Medical Imaging

Contact: Twan Maintz

Description
Projects
Student projects
Publications

Description
Our research in the area of medical imaging focuses on image processing and image analysis techniques for the tasks of image segmentation and image registration. Currently, specific projects involve the accurate segmentation of the aortic lumen and aortic thrombus using a model-based approach, and the improvement and extension of current medical image registration techniques based on an information-theoretic approach.

Projects
Segmentation for support of AAA-treatment
In minimally invasive surgical procedures, instruments are introduced into the patient's body through small incisions. These procedures are expected to have several advantages compared to traditional surgery, such as a quick recovery of the patient, shorter hospital stay, and the possibility to use local anesthesia. An example of such a minimally invasive surgical procedure is the socalled TEAM-procedure used for endovascular repair of an Abdominal Aortic Aneurysm (AAA). TEAM stands for Transfemoral Endovascular Aneurysm Management. In this procedure, a prosthesis is inserted into the abdominal aorta via the femoral arteries. Insertion is done using a delivery system, which contains a folded prosthesis. If the prosthesis is at the right position in the aorta, it can be deployed, using the handles and knobs on the delivery system. Balloons are used to fix the prosthesis to the vessel wall. The whole procedure is done under fluoroscopic image control. To get an indication of the severity of the aneurysm and to check the result of the operation in the long term, the volume of the thrombus is determined. In current clinical practice, the volume is obtained by manual delineation of the boundaries of the thrombus in every slice of a CTA image, thus obtaining a segmentation of the thrombus.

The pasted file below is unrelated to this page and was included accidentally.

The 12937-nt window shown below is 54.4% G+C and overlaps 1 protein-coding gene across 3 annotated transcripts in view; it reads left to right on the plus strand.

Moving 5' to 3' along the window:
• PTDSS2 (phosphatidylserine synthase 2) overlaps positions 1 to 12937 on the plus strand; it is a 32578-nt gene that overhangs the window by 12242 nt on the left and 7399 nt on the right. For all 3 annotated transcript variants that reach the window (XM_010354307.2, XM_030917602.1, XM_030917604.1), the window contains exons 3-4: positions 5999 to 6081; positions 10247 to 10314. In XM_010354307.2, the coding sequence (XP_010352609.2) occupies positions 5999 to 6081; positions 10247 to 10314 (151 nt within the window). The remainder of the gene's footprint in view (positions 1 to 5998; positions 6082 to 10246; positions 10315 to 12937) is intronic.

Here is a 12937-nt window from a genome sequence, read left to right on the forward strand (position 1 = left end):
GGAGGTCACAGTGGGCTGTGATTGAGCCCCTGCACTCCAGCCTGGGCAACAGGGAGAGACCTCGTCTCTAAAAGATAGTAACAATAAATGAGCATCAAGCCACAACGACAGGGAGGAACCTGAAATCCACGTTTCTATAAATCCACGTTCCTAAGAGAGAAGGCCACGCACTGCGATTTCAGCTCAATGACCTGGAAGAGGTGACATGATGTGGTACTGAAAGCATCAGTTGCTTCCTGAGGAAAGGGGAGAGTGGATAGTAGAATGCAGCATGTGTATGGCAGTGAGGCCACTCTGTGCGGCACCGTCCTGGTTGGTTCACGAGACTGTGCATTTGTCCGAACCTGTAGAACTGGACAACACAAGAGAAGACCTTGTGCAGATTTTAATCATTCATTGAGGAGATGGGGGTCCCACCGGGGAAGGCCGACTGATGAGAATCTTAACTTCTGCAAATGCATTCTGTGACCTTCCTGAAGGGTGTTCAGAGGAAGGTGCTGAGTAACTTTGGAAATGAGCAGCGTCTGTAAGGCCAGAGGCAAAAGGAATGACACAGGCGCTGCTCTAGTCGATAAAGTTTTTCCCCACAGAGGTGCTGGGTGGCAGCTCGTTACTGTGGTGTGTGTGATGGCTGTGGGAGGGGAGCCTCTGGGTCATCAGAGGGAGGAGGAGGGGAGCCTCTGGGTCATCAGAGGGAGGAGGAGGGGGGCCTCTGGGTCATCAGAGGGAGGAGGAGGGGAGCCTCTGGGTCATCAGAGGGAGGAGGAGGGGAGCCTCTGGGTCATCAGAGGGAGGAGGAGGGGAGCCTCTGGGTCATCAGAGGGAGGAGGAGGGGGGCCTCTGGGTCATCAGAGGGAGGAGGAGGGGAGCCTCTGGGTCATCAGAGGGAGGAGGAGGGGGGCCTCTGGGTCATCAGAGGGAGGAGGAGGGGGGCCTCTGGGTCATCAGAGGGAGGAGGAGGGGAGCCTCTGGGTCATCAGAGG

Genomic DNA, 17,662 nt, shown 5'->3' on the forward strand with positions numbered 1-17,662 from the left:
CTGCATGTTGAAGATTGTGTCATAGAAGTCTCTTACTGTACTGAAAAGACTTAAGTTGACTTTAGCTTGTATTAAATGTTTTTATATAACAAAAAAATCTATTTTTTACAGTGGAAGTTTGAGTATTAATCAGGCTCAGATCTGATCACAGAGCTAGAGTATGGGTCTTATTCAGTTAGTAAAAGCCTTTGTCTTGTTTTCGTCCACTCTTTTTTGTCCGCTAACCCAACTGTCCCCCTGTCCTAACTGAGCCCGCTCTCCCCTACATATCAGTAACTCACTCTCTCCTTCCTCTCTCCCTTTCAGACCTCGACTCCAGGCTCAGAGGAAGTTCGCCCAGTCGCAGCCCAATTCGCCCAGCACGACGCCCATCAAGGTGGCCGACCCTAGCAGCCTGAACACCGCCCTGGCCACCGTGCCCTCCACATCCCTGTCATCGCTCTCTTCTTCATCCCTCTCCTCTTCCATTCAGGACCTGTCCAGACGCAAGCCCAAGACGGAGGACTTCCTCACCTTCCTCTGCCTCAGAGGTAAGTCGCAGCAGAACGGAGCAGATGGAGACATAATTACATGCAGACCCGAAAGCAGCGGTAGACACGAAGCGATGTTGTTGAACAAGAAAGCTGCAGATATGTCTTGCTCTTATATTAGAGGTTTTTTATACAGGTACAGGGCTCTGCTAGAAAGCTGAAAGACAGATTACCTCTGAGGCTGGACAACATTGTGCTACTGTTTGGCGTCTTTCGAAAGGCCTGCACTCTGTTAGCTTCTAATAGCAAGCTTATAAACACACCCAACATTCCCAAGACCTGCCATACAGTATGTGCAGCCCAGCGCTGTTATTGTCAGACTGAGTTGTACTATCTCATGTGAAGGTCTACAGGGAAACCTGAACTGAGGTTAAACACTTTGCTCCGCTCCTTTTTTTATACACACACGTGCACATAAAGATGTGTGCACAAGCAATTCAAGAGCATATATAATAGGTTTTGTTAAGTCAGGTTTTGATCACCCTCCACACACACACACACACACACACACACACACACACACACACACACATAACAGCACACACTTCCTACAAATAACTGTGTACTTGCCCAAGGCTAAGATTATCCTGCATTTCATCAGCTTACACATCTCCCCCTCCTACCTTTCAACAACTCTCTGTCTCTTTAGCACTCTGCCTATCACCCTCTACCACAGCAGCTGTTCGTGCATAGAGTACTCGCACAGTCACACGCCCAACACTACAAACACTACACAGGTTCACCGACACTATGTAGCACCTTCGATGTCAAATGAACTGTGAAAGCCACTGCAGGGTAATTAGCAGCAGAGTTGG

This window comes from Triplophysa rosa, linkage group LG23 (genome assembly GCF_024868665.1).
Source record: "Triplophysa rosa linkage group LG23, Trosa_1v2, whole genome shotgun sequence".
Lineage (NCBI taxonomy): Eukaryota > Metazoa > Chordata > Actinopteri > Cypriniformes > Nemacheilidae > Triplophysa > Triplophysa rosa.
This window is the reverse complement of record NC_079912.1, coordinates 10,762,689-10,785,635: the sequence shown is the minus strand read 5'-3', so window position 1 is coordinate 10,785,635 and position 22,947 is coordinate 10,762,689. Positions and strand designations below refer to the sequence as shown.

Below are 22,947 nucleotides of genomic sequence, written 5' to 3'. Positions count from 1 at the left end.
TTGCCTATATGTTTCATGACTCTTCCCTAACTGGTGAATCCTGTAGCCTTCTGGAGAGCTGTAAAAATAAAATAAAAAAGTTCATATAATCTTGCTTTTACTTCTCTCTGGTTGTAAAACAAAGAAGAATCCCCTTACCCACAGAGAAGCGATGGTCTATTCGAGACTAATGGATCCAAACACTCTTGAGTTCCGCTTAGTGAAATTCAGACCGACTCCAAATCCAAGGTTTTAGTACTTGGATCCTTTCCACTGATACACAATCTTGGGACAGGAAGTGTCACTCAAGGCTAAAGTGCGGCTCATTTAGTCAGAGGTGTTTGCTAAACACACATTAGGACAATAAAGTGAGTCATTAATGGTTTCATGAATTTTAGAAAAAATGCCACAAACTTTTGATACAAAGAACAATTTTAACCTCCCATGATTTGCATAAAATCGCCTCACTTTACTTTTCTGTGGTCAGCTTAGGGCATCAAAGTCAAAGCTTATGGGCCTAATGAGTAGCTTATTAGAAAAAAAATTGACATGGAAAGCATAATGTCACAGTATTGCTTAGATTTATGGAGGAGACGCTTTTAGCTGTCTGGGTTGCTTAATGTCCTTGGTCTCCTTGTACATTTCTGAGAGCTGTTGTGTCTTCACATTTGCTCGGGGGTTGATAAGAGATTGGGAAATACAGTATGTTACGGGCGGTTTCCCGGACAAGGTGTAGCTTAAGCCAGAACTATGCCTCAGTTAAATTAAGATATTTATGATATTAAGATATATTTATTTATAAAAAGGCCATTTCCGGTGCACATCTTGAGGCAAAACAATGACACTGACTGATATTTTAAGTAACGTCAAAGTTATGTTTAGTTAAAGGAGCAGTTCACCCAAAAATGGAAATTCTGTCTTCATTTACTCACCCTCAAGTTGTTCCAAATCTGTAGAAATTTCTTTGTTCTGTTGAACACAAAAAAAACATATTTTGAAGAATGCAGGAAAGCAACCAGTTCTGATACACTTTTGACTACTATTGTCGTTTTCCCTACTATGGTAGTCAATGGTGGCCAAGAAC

CTA picture CTA picture
This segmentation as well as others -such as the segmentation of the prosthesis- is highly subjective. In this project we want to automate the process of these segmentations, thus gaining a more objective basis for important clinical measures. This is done using physical as well as statisical models for shape. Please refer to the publication list (search for e.g. 'CTA') for more details.

Coregistration of 3D images
Coregistration -the bringing into the same coordinate reference frame- and integration of images of the same scene but of a different modality is an area of research that has received much attention in the past 15 years. Demand for accurate coregistration is coming especially from the medical community, where use of multimodal imagery is commonplace.

The past decennium has seen the emergence of many automated methods for the coregistration of multimodal images, the most succesful of which are based on statistical paradigmata that do not assume a specific relationship between the images.

In this project, we research the use of coregistration based on mutual information; a statistical measure (also known as the Kullback-Leibler distance) that has been shown to be accurate for a number of applications. The mutual information is computed from the two-dimensional histogram of the images involved, see the images below for an example. For more details, please refer to our publication list (search e.g. for 'registration').
CT MRandHisto

Student projects

An incomplete list of master and other projects (in Dutch) can be found here . Contact Twan Maintz for more information.


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